New York, New York Rollercoaster, Las Vegas
New York, New York Rollercoaster, Las Vegas

With all of the casinos and resorts competing for your attention there is so much to see and do along the Strip, and a lot of it is totally FREE to enjoy!   So, of course we couldn’t come to Las Vegas without taking in some of the spectacular, crazy and over the top sights; The Bellagio Fountains, the indoor canal at the Venetian, the half sized Eiffel tower at the Paris, The roller coaster at New York, New York and the list goes on.

But you don’t need me to tell you about all the showy delights of Vegas,  I would like to draw your attention to some of the quirkier attractions that are a little off the beaten track.

The National Atomic Testing Museum

When my husband first expressed an interest in coming here, I must admit, I was a little dubious…..but it was actually really interesting.  It is scary to think that atomic bombs were being tested just 65 miles Northwest of Las Vegas as recently as 1992!  This museum (affiliated with the Smithsonian institute) traces the history of atomic testing in Nevada.  In the 1950s, these test were conducted above ground and the mushroom clouds were visible from Las Vegas.   Far from putting people off visiting the city, they were actually a bit of a tourist attraction, people would gather on the roof tops of the Downtown hotels and bars to watch the explosions!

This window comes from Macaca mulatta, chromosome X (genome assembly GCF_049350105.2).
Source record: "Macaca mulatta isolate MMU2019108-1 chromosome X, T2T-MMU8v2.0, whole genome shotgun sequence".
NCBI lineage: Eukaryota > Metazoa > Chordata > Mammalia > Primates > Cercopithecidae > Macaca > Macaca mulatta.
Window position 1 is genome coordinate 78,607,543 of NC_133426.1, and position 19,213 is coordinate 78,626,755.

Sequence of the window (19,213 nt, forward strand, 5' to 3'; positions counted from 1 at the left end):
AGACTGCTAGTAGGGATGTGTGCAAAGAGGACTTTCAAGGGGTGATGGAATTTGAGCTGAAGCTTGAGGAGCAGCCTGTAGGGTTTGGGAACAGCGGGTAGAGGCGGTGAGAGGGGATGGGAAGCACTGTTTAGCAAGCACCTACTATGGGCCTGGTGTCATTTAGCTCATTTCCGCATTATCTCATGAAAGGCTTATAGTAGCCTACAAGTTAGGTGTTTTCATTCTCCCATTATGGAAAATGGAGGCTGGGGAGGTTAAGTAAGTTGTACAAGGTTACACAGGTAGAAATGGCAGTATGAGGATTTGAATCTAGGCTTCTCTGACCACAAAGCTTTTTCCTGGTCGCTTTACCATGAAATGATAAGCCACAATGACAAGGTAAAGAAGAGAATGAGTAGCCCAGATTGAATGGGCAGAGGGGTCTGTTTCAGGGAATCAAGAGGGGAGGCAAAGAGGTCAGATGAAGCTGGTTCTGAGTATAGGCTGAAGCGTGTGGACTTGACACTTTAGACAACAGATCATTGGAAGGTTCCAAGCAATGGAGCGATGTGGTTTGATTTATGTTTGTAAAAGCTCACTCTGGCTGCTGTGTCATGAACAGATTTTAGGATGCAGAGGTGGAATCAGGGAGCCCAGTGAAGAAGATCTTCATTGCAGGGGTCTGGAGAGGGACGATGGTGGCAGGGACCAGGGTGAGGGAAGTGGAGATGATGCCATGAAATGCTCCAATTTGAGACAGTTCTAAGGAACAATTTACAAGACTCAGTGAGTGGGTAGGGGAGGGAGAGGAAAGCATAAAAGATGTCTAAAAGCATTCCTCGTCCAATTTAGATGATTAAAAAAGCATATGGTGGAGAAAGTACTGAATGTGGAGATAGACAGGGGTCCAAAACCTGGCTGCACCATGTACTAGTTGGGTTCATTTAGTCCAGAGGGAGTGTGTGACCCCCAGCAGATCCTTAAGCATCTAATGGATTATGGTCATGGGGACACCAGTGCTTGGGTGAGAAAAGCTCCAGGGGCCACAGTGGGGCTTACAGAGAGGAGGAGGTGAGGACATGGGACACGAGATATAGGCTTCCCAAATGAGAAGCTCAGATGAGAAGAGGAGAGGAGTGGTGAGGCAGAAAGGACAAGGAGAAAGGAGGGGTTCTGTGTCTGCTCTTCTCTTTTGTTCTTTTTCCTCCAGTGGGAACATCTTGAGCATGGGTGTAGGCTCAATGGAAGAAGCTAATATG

As a fan of mid century style, I loved all the period details and memorabilia from the Atomic Age, it was fascinating to see how the American public embraced and even celebrated these events.  There were toys, comic books, breakfast cereals and even a beauty pageant (Miss Atomic Bomb).

One of my favourite exhibits was A is for Atom a very informative animated film from 1952, explaining exactly how atomic energy works. While digging around on You Tube to find this video for you, I also found this amazing vintage home movie from 1953, which provides a little glimpse of Vegas in the Fifties, including an atomic blast (I’m a sucker for archive footage!)

The museum is open daily (Monday- Saturday 10am-5pm, Sunday 12-5pm.  It is located a little way off the strip at 755 East Flamingo Road, and would be about half an hours walk from the Flamingo/Caesars Palace Monorail station, but I highly recommend you take a cab from your hotel (it will be scorching hot and there’s not much shade on the route)